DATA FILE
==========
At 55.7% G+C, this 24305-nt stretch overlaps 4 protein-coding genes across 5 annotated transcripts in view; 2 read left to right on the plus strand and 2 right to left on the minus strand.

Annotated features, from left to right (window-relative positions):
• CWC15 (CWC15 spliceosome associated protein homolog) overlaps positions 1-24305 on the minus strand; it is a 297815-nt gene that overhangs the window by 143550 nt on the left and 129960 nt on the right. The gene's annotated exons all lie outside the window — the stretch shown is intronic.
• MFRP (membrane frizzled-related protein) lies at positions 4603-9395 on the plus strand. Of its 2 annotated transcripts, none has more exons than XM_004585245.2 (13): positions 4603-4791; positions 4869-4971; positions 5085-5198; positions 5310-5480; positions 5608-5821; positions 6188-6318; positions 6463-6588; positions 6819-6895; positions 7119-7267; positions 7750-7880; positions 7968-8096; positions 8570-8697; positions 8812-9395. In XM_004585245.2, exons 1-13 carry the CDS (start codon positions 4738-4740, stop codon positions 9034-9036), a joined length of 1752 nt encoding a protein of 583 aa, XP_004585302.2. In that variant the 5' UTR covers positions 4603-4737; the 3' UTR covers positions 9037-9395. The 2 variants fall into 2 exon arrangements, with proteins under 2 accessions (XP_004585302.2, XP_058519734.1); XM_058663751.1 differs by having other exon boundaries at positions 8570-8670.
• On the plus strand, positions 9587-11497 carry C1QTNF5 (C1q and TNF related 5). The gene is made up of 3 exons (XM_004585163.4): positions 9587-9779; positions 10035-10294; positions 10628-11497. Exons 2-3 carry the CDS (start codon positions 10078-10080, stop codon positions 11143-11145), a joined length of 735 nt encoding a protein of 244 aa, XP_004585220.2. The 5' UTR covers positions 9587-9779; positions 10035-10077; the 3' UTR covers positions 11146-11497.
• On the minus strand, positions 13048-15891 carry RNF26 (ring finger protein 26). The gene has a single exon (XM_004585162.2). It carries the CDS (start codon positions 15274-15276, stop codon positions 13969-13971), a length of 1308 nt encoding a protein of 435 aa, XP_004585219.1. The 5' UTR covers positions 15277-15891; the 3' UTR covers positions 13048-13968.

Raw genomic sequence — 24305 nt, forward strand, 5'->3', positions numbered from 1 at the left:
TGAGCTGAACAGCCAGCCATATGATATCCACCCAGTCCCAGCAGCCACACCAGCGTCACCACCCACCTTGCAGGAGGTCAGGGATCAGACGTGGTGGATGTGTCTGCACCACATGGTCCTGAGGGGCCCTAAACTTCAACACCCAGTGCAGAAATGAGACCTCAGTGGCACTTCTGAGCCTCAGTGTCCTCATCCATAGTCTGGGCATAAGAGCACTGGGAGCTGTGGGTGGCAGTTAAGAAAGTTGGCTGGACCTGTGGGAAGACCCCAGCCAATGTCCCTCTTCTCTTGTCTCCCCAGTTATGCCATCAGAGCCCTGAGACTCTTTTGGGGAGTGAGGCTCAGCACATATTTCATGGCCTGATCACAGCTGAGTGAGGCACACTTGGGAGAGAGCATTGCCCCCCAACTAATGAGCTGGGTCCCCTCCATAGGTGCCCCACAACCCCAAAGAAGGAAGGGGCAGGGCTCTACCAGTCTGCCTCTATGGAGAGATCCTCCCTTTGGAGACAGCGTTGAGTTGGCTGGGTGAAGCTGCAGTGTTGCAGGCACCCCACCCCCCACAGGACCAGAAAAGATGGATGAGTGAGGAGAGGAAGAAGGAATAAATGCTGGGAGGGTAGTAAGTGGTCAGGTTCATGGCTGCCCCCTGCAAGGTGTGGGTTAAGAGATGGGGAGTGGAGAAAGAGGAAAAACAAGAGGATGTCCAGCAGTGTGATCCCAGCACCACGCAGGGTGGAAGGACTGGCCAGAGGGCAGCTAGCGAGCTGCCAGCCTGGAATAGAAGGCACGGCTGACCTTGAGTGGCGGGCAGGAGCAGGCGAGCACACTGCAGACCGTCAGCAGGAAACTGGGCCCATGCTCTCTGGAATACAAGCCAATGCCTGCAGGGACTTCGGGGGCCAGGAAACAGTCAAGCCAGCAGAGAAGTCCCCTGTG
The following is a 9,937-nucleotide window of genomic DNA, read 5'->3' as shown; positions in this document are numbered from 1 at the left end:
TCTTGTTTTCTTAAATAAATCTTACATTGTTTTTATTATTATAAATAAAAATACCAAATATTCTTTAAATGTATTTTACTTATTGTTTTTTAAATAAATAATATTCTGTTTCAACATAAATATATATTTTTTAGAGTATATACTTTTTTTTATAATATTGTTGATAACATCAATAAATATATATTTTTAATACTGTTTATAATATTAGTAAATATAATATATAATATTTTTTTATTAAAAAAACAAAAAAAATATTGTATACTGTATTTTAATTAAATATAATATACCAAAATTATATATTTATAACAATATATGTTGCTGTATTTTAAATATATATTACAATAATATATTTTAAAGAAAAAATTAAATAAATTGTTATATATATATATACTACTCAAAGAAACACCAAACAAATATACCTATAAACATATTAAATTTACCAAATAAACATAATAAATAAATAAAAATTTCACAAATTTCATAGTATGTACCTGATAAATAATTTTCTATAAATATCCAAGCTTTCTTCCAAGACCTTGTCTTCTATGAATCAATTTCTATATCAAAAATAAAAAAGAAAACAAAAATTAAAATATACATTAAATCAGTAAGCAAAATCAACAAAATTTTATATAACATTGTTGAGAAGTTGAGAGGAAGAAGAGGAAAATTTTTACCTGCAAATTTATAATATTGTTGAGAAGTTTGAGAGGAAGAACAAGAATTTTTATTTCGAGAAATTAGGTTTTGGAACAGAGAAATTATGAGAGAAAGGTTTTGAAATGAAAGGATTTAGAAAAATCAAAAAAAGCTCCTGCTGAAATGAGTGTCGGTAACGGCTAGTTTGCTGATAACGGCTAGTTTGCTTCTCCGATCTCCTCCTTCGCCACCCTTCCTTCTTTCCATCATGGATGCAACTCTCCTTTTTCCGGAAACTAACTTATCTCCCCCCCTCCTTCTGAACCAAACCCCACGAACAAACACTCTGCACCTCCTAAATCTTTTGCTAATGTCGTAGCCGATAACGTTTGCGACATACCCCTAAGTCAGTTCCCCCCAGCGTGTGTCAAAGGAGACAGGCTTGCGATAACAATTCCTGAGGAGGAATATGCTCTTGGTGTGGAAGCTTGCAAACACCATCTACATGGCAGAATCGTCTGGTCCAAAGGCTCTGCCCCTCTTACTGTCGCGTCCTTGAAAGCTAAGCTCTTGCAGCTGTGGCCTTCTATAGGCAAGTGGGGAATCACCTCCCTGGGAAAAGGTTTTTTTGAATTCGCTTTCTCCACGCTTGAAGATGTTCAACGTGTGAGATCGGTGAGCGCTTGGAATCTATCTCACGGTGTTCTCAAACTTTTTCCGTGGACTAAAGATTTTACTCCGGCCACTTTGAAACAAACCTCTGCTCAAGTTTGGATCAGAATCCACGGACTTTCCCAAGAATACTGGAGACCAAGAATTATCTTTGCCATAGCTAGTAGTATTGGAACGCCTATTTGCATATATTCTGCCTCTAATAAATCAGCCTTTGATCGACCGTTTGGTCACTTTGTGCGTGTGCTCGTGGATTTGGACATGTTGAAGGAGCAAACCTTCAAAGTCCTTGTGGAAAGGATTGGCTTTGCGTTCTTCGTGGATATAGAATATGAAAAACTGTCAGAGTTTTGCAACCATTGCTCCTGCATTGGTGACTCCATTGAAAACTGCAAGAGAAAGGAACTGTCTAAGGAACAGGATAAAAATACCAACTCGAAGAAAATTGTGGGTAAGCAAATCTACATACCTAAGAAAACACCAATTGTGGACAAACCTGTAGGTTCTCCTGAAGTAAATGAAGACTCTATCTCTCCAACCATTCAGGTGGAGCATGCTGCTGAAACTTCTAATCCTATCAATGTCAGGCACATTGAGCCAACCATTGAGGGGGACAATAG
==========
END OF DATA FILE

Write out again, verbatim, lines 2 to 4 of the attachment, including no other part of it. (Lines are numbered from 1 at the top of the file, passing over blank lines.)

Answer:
Annotated features, from left to right (window-relative positions):
• CWC15 (CWC15 spliceosome associated protein homolog) overlaps positions 1-24305 on the minus strand; it is a 297815-nt gene that overhangs the window by 143550 nt on the left and 129960 nt on the right. The gene's annotated exons all lie outside the window — the stretch shown is intronic.
• MFRP (membrane frizzled-related protein) lies at positions 4603-9395 on the plus strand. Of its 2 annotated transcripts, none has more exons than XM_004585245.2 (13): positions 4603-4791; positions 4869-4971; positions 5085-5198; positions 5310-5480; positions 5608-5821; positions 6188-6318; positions 6463-6588; positions 6819-6895; positions 7119-7267; positions 7750-7880; positions 7968-8096; positions 8570-8697; positions 8812-9395. In XM_004585245.2, exons 1-13 carry the CDS (start codon positions 4738-4740, stop codon positions 9034-9036), a joined length of 1752 nt encoding a protein of 583 aa, XP_004585302.2. In that variant the 5' UTR covers positions 4603-4737; the 3' UTR covers positions 9037-9395. The 2 variants fall into 2 exon arrangements, with proteins under 2 accessions (XP_004585302.2, XP_058519734.1); XM_058663751.1 differs by having other exon boundaries at positions 8570-8670.